Over the past five years, solutions for urban air mobility (UAM) – vehicles that combine the capabilities of an airplane and a road vehicle – have evolved from simple science fiction to functional reality. This roadmap (more precisely, the flight path) of development ended with Capital A, a Malaysian provider of budget airlines, signing a lease agreement for at least 100 electric aircraft with vertical takeoff and landing (eVTOL). This is the comment of Emilio Campo, Deputy Analyst of the GlobalData Topic Team.

By 2025, you and three friends can be delivered by a qualified pilot on these planes from the landing site in downtown Kuala Lumpur to the city’s international airport at a top speed of 202 mph (325 km / h), all for less than $ 50 per person. However, there is still a long way to go before an air taxi ride becomes a viable alternative for the average passenger.

eVTOL Capital A

Back in February 2022, Capital A signed a lease agreement with Avolon, an Ireland-based leasing company, for at least 100 VX4 aircraft from British developer Vertical Aerospace. “Our goal is very clear – to have [VX4s] fly all over Southeast Asia, ”said Capital A CEO Tony Fernandez.

The development of UAM solutions has been partially supported by developments in batteries and lightweight materials, and the VX4 is a good example of this. The aircraft has a zero carbon footprint thanks to an electric motor developed in collaboration with Rolls Royce. They are also made of a lightweight carbon fiber composite that reduces the amount of energy needed to lift them off the ground.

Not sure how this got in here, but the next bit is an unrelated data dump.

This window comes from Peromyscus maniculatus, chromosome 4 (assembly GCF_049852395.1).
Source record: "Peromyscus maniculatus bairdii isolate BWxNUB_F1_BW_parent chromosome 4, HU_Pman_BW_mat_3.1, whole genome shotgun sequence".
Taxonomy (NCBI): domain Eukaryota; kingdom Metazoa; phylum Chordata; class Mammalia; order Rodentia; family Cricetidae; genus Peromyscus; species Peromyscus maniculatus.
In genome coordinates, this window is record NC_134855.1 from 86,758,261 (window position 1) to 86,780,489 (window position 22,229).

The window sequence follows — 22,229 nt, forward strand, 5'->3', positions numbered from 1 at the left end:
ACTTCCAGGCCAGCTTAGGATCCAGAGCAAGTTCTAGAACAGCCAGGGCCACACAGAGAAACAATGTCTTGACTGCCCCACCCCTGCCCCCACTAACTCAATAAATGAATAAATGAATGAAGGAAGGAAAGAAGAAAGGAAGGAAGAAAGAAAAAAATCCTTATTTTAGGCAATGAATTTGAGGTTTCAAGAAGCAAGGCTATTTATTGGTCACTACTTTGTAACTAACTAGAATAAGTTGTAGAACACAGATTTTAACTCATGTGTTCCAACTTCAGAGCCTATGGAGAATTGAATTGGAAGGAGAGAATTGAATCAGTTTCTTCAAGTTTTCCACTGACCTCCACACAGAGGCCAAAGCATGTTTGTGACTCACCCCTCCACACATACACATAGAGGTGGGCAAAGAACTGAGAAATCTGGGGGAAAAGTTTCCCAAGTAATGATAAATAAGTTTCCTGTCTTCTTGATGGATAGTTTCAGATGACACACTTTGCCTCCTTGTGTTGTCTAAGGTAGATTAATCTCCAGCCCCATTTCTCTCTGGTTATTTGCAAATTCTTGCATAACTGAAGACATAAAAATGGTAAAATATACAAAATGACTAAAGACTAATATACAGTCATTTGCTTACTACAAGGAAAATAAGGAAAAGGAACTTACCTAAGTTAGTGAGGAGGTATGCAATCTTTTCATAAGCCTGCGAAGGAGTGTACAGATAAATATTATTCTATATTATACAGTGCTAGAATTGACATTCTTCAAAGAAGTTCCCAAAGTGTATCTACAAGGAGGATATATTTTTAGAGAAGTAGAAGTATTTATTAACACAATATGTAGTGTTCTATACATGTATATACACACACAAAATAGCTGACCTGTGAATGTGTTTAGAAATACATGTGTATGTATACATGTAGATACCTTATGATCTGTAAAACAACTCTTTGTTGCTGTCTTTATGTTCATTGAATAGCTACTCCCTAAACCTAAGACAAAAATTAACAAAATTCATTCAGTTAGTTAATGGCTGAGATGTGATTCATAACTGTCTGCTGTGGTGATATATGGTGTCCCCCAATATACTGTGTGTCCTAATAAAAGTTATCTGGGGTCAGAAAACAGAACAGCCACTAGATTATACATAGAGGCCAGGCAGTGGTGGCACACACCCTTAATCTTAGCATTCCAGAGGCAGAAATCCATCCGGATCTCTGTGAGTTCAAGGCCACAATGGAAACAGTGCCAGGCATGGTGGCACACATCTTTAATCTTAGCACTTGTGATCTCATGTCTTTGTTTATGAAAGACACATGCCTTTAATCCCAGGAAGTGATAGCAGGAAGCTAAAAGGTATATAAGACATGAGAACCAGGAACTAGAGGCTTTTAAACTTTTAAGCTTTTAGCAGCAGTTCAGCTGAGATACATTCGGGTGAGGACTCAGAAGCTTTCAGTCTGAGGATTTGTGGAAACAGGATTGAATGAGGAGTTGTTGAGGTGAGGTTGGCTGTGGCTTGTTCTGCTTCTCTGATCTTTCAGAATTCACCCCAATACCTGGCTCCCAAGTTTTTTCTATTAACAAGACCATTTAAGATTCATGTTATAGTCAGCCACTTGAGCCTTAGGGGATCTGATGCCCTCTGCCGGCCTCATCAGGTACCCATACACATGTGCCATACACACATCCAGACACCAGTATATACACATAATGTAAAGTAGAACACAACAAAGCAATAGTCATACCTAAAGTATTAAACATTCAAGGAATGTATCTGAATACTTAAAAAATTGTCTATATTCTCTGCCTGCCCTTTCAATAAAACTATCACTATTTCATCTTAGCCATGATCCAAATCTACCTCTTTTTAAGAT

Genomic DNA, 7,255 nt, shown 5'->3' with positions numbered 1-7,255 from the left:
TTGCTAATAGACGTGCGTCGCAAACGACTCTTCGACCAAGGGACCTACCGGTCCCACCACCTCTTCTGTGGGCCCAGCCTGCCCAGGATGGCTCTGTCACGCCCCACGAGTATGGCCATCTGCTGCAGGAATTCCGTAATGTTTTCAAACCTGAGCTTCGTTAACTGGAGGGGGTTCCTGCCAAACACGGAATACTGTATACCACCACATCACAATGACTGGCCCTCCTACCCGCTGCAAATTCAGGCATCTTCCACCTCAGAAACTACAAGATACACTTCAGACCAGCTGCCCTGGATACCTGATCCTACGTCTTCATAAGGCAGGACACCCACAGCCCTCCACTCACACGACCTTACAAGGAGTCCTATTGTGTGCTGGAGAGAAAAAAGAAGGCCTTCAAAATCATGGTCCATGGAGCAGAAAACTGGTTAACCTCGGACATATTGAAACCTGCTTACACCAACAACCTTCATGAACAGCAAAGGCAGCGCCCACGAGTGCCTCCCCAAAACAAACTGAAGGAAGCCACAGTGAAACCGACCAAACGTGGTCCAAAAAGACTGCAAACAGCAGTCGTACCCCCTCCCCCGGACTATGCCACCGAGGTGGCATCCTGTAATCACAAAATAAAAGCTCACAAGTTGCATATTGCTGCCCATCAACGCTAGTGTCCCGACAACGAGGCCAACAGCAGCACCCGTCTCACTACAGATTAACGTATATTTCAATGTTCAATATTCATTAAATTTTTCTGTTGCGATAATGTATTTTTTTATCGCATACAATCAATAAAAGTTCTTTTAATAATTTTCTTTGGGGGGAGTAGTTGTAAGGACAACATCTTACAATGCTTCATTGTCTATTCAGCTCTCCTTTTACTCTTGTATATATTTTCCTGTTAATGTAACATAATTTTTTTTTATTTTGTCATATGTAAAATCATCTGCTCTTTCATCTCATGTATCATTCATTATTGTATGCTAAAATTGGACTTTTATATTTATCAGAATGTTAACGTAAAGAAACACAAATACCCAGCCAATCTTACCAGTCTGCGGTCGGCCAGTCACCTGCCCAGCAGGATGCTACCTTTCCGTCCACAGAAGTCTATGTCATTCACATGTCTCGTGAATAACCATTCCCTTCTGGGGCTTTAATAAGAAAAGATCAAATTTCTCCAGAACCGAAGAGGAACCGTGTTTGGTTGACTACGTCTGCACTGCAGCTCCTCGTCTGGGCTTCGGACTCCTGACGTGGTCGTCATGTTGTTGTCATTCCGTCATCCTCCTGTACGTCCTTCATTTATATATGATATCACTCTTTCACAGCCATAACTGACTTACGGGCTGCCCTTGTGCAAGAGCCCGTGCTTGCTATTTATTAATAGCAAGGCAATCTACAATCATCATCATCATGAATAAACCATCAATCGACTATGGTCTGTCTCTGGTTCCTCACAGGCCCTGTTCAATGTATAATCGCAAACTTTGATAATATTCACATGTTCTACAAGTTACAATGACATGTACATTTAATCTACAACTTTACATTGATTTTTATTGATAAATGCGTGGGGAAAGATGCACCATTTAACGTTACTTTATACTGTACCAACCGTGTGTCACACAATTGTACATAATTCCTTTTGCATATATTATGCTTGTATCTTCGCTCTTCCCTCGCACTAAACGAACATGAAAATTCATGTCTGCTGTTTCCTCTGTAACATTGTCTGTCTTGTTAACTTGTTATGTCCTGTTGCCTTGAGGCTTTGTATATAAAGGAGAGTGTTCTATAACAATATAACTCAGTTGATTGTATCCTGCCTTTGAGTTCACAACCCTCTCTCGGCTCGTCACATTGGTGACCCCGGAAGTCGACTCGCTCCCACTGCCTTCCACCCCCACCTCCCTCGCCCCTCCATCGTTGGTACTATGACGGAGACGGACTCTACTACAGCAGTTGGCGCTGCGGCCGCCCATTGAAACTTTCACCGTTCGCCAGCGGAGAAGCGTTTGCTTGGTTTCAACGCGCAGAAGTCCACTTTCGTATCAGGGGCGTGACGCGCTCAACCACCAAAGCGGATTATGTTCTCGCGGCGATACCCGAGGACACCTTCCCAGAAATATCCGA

Is the hype around flying taxis justified? Of course, more attention is paid to UAM solutions. According to GlobalData, venture capital investment in UAM’s solutions space has grown from $ 76 million in 2015 to $ 2.1 billion in 2021. Famous names from various sectors are also involved in certain potentials, including Boeing, Uber, Intel and Hyundai.

Governments are also encouraging the development of UAM solutions. For example, in April 2021, Russia announced that by 2022 it would launch a full-fledged UAM solution called Cyclocar. In August 2020, the Japanese government announced a proposal to launch private aircraft by 2023.

However, the existing transport rules do not yet apply to flights over the city at incredibly low altitudes. According to NASA, the rules that allow you to scale UAM operations will not be widely introduced for at least another 10 years. Companies are actively working with regulators to speed up the process, but security concerns mean progress is slow. Manufacturers must prove that they can solve any difficulties with the operation of the aircraft and ensure safety during adverse weather conditions so that regulators are satisfied.

Will flying taxis stop the supply of batteries from takeoff? Due to increasing pressure from governments around the world to phase out vehicles running on internal combustion, future UAM decisions will have to rely on batteries. Demand for batteries is expected to accelerate sharply as the automotive industry takes a similar step towards battery electric vehicles.

Demand is beginning to outpace supply, especially for some key raw materials such as lithium, cobalt and nickel. Due to this shortfall ahead, it is unclear whether eVTOL will be the first customers in this queue. Although flying taxis are definitely becoming more and more a reality, regulatory and macroeconomic challenges mean that their finishing may take some time.

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